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Ribbonwork embroidery (or ribbon embroidery) is, rather unsurprisingly, the art of sewing with ribbons. This is often done in combination with embroidery floss and other materials. As well as being delightfully quick to work up, ribbon embroidery is excellent value in the effect versus effort department, with even the simplest of stitches looking very dramatic. Also, who couldn’t love something that involves getting to play with silk?
I had the pleasure of taking a Royal School of Needlework Day Class with the author of Ribbonwork Embroidery, Sophie Long, over a year ago now. When I heard that she was going to be writing a book on ribbonwork embroidery, one of her specialisms, I was rather excited to say the least.
Ribbonwork Embroidery: Techniques and Projects is intended to be a little bit of everything, covering the main ribbon embroidery stitches, some project ideas and a lot of advice on design and planning and organising your own projects. There is a little bit of advice on how to combine ribbonwork with other techniques, such as silk shading and goldwork to create interesting effects. One of my favourite ideas is using stretched pearl purl with ribbon to make something that looks almost like a whipped backstitch but with far more oomph.
One of the things that will immediately strike you about Ribbonwork Embroidery is the huge amount of photographs throughout the book. If you find the legendary Embroidery Stitch Bible is an exercise in finding a magnifying glass to see what you need, Long’s book will come as a refreshing change.
It’s a small detail, but one touch I really like is that many of the photos are captioned with the size of the ribbons used in the piece. With few embroidery shops in the UK stocking many silk ribbons, the big challenge of buying online is having a ‘feel’ for the dimensions you are likely to need and this is a great reference point for the beginner.
As an object, I find the book a bit floppy and the cover is very easy to damage. The book is mostly bound well enough that, as long as you aren’t in the first or last quarter, it will stay open while you’re stitching. It’s a little annoying but easy enough to fix by just weighing the pages down.
Ribbonwork Embroidery: Techniques and Projects lives up to its name as a technique book with the guide. Rather than using diagrams, all stages of each stitch are photographed (rather than using hand drawn diagrams) and the process is broken down into sufficiently small steps that the guides are easy to follow.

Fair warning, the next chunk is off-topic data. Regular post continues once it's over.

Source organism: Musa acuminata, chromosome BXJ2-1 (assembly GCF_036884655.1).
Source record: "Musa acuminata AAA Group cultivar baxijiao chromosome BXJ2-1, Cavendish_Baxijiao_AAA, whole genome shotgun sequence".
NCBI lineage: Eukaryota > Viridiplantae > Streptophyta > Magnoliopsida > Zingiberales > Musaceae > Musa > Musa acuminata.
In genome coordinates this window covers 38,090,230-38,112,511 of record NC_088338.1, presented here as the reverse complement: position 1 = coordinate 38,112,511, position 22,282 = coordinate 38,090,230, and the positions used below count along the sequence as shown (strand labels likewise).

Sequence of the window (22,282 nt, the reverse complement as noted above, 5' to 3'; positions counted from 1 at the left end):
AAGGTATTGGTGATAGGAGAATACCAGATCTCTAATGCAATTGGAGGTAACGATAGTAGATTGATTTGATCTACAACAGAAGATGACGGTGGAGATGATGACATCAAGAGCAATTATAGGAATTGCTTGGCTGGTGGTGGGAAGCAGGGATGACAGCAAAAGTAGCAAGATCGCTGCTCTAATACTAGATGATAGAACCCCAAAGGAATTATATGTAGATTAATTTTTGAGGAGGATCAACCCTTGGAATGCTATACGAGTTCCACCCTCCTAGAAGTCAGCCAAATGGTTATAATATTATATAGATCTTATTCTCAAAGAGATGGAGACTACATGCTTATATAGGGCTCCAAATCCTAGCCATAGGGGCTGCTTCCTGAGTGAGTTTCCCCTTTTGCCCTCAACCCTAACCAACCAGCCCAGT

I would have liked more side-by-side comparison photos of the difference between working a stitch with a twisted ribbon or flat ribbon can have a huge impact on the overall effect or guidance on how particular stitches can be used in a design. However, the troubleshooting tips and the advice in the text on how stitches can be modified by changing the tension or loop sizes, or can work with other components such as French knots or beads, is really useful and make the book an excellent text for the independent learner.
There is advice on the choice of needle for working particular stitches which is immensely important in ribbonwork as if you work some of the bulkier, dimensional stitches first, you’ll have great fun trying to dodge the huge mess and network of stitches that tends to accumulate on the back. Overall, the stitch guide is an area where this book really excels and there are very few stitch guides available with such levels of detail for ribbonwork. The stitch guide is divided into a section for the more traditional embroidery stitches that can be worked either in floss or ribbon and those unique to ribbonwork. All of the stitches required for the projects in the book are covered as well as many more to provide lots of inspiration when you are designing and exploring on your own. It’s an impressively comprehensive guide in terms of the number of stitches covered and an excellent example on how to do clear stitch tutorials.